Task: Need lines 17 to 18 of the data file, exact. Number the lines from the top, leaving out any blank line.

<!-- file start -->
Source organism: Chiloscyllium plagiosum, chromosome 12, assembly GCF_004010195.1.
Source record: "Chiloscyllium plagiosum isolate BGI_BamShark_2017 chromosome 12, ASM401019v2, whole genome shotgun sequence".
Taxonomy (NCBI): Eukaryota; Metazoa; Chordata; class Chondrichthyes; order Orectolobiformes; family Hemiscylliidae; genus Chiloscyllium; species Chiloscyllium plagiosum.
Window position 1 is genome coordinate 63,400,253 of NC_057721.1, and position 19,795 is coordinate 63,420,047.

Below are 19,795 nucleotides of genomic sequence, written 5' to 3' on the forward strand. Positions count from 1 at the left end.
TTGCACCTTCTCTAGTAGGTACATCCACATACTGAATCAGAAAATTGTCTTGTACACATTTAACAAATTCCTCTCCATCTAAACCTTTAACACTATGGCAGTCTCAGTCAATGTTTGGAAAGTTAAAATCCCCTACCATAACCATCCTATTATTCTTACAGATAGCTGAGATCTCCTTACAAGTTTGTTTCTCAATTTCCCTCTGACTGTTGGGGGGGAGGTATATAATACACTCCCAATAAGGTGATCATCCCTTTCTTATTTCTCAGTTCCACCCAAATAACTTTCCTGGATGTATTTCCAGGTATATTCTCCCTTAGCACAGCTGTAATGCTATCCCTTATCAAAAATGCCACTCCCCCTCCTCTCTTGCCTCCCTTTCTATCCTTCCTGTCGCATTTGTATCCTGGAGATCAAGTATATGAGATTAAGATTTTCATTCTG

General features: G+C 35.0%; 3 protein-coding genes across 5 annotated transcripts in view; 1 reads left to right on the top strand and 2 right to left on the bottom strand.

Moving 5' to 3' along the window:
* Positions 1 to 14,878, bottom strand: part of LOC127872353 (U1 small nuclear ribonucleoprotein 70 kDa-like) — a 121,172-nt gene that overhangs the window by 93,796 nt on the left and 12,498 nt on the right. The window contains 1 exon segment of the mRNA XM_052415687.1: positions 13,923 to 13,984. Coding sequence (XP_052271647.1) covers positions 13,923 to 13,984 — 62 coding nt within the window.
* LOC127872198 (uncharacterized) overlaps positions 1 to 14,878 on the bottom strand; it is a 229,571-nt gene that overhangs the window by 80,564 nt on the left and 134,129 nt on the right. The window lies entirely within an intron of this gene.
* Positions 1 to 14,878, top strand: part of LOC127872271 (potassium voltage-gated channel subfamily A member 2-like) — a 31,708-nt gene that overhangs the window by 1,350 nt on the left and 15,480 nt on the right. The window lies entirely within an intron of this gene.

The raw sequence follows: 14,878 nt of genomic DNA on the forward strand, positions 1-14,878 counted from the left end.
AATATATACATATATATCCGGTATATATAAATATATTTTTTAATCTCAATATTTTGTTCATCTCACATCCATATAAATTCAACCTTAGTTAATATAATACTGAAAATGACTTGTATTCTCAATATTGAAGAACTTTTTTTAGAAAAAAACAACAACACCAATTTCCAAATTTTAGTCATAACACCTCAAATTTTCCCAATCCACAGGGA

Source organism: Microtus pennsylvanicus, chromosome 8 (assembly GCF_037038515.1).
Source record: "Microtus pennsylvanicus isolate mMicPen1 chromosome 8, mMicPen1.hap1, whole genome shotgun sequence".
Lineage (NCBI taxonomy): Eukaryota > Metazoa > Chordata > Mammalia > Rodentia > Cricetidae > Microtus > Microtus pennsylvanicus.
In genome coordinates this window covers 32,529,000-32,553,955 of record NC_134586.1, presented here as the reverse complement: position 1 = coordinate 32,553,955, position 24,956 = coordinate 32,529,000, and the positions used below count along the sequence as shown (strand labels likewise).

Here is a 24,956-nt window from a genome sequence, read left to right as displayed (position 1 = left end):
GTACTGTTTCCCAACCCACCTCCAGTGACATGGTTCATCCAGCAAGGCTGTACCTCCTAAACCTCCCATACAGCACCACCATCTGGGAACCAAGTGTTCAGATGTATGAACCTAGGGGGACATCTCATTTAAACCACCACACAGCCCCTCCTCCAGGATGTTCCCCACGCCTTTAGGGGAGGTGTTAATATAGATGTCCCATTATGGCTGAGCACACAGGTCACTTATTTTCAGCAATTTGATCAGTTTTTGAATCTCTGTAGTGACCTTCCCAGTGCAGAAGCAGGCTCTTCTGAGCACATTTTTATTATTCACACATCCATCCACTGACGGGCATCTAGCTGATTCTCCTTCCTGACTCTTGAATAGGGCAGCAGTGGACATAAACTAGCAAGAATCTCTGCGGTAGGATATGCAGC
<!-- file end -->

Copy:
In genome coordinates this window covers 32,529,000-32,553,955 of record NC_134586.1, presented here as the reverse complement: position 1 = coordinate 32,553,955, position 24,956 = coordinate 32,529,000, and the positions used below count along the sequence as shown (strand labels likewise).

Here is a 24,956-nt window from a genome sequence, read left to right as displayed (position 1 = left end):